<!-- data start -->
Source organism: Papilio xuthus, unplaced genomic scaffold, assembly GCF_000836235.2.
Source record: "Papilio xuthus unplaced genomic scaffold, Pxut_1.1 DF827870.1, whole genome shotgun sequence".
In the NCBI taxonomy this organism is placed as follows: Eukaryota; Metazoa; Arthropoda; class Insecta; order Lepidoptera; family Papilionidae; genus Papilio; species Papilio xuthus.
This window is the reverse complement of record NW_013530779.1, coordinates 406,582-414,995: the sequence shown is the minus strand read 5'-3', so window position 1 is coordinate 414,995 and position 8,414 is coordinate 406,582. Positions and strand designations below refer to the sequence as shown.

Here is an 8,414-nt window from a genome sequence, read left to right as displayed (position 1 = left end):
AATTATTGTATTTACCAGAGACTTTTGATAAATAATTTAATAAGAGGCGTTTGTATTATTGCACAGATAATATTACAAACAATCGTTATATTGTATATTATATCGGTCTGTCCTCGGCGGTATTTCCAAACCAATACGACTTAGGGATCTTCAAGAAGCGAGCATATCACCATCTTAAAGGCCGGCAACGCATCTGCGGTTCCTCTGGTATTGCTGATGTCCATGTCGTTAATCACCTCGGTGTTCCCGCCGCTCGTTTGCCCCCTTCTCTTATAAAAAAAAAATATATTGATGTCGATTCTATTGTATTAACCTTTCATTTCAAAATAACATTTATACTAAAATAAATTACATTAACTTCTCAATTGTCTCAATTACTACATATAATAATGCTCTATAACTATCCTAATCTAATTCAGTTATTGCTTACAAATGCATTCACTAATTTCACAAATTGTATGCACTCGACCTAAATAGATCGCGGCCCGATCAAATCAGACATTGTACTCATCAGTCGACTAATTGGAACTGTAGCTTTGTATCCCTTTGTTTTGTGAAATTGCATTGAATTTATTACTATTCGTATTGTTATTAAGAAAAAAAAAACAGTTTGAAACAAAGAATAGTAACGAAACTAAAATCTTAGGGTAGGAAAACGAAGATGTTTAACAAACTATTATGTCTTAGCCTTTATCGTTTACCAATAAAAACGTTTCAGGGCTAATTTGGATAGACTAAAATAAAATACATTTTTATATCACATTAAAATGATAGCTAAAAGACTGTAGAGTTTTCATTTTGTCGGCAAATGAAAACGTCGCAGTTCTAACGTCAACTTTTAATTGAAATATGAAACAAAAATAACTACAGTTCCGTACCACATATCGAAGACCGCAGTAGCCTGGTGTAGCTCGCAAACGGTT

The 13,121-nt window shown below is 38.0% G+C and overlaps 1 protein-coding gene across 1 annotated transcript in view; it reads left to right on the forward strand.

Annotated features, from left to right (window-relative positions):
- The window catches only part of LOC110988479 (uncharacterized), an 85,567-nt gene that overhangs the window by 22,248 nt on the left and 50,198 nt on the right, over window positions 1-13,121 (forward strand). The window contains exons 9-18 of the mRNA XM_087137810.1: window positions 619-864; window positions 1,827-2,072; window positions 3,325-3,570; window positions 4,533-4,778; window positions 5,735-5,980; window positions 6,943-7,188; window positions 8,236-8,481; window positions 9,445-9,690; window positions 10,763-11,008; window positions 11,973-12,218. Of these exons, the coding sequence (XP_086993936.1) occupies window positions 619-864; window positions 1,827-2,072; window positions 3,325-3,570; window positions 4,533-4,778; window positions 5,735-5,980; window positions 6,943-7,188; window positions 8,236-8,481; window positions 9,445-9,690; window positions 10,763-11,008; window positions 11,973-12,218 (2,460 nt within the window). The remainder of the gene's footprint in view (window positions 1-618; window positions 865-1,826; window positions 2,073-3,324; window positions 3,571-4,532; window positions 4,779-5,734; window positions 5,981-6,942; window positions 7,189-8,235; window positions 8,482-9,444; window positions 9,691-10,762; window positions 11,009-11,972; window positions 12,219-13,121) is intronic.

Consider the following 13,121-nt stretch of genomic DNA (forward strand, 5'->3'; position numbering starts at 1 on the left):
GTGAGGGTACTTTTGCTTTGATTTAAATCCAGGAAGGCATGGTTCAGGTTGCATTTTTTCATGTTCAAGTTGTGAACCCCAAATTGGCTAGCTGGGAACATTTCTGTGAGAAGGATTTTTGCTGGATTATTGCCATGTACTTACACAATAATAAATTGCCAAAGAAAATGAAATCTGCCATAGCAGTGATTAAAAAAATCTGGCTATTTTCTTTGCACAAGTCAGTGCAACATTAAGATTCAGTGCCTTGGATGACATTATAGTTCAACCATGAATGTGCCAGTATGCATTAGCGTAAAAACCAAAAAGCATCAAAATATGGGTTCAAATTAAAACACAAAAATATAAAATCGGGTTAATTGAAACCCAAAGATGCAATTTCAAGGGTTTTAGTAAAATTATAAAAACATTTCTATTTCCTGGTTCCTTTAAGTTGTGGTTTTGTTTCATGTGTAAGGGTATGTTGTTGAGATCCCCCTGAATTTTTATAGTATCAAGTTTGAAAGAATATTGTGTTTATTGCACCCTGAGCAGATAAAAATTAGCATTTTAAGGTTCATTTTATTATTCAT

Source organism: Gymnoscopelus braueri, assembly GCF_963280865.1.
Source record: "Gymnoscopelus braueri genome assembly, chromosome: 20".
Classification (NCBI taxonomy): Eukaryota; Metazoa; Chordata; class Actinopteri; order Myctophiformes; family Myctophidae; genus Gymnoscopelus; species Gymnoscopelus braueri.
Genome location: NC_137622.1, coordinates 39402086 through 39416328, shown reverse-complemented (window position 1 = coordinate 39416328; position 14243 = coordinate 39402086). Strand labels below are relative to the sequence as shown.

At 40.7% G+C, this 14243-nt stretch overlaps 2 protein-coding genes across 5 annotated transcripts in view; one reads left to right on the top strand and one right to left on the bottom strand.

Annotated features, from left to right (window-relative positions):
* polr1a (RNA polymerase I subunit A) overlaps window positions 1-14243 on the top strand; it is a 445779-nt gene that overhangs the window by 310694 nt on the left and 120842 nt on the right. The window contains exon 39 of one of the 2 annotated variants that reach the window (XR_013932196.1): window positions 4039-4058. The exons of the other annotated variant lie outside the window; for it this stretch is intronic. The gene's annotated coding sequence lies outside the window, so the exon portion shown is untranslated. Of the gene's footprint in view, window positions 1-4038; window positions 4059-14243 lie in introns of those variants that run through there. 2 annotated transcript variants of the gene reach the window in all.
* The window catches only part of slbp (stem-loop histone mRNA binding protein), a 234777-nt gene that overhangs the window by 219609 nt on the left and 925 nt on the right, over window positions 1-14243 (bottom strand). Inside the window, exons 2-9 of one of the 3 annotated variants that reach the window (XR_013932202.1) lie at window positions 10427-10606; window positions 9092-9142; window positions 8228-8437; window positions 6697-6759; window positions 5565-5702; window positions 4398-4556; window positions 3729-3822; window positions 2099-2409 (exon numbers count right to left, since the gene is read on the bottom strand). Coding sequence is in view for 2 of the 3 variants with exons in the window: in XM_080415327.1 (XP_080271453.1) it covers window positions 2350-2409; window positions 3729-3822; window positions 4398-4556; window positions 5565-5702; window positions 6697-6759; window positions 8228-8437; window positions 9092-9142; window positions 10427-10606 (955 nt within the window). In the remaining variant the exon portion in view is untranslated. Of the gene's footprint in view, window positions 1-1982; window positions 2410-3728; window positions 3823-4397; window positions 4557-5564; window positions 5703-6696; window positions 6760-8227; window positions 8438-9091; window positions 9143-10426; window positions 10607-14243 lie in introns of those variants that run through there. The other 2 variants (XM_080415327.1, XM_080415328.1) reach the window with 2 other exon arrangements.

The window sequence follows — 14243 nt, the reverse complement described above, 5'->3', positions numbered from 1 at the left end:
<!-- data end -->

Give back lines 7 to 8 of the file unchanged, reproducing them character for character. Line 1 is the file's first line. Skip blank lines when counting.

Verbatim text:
The 13,121-nt window shown below is 38.0% G+C and overlaps 1 protein-coding gene across 1 annotated transcript in view; it reads left to right on the forward strand.

Annotated features, from left to right (window-relative positions):